Racing Point’s Otmar Szafnauer has said that F1 must regulate to make sure teams get a more equal share of prize money, rather than trying to move towards prescriptive or even spec chassis design in an attempt to balance performance, saying spec and junior series have no audience without Formula One’s “special DNA.”
Ahead of potentially finalising the 2021 regulations, Szafnauer said that Formula One’s technical development – where each team independently develops their own unique chassis – was an essential part of the series.
“The one thing though, I don’t know where we’re going to end up on the sporting and technical regulations is what we can’t do is lose the special DNA or ethos that is Formula One, we’ve got to be really careful we don’t lose that.”
He said that racing in spec series (where every chassis and engine is the same) might be good but that it did not attract the attention that F1 does, shown by the limited interest in junior single seater series outside of Grand Prix events.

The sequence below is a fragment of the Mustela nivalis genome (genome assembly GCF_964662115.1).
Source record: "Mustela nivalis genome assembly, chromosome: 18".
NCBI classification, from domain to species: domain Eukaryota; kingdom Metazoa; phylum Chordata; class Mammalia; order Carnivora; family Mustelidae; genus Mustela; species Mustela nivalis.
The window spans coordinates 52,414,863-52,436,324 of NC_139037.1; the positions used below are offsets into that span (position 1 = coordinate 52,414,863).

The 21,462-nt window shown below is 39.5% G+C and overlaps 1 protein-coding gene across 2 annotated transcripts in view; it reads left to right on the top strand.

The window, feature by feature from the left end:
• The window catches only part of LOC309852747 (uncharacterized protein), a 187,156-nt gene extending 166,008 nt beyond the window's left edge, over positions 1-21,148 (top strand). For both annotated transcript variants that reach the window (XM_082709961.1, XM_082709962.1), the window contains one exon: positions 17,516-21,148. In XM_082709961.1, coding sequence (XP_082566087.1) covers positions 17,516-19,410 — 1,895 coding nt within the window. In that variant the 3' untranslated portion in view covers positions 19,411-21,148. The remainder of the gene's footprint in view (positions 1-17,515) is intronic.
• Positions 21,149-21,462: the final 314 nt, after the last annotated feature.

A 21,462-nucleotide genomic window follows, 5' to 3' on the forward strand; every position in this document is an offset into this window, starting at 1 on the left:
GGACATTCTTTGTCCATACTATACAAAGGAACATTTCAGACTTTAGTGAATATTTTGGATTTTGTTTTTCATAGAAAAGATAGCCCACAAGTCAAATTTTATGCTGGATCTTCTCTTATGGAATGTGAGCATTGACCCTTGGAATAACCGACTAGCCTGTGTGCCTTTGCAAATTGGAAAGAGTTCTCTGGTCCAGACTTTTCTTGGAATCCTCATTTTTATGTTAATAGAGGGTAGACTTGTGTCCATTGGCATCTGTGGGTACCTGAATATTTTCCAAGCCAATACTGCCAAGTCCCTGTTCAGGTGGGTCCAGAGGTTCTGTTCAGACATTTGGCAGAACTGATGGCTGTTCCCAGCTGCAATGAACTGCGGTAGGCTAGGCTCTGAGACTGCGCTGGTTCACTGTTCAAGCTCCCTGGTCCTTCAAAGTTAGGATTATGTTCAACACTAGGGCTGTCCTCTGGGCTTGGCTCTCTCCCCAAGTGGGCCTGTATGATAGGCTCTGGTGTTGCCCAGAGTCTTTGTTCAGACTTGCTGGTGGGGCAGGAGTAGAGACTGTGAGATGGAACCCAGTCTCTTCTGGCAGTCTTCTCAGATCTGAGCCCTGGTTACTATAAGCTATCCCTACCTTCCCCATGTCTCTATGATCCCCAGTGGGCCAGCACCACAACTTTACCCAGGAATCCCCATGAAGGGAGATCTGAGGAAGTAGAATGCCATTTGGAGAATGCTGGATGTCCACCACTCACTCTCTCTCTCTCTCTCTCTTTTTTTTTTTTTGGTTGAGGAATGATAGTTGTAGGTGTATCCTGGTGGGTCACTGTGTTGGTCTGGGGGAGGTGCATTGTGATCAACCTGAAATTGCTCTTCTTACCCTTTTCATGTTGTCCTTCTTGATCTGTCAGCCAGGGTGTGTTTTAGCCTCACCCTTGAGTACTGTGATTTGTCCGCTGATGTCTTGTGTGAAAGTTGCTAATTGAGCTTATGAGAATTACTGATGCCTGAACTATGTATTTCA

“We’ve got F2 cars that are not developed and you can say it’s great racing but guess what? If weren’t here, how many people would watch an F2 race? Or Formula 3, for that matter, that doesn’t follow a Formula One race and see how many people go watch a British F3 race at Silverstone. I’m sure there’s great racing there and the cars are all equal …so we’ve got to be careful.”
Szafnauer said that financial, rather than technological, parity was the priority to bring F1 teams closer together in terms of performance.
“I think that the big thing is more equitable money distribution will help the midfield teams spend more money on performance and will get them closer, for sure. There’s a reason the top three have kept moving away from us.
“So I think that will happen and that’s welcome.”
The Racing Point team principal said that a cost cap would have less effect than ensuring better prize fund distribution, as proposed exclusions for costs including driver salaries and power units would mean it had little impact even on teams currently operating above the proposed cap.
“The cost cap maybe will have an impact on the bigger teams, that spend more money than us but not so much on us – we’ll be under it, regardless. The 175 – you’ve got to look through all the exclusions a 175 can play 250 really but it will help, it will help the field get closer.”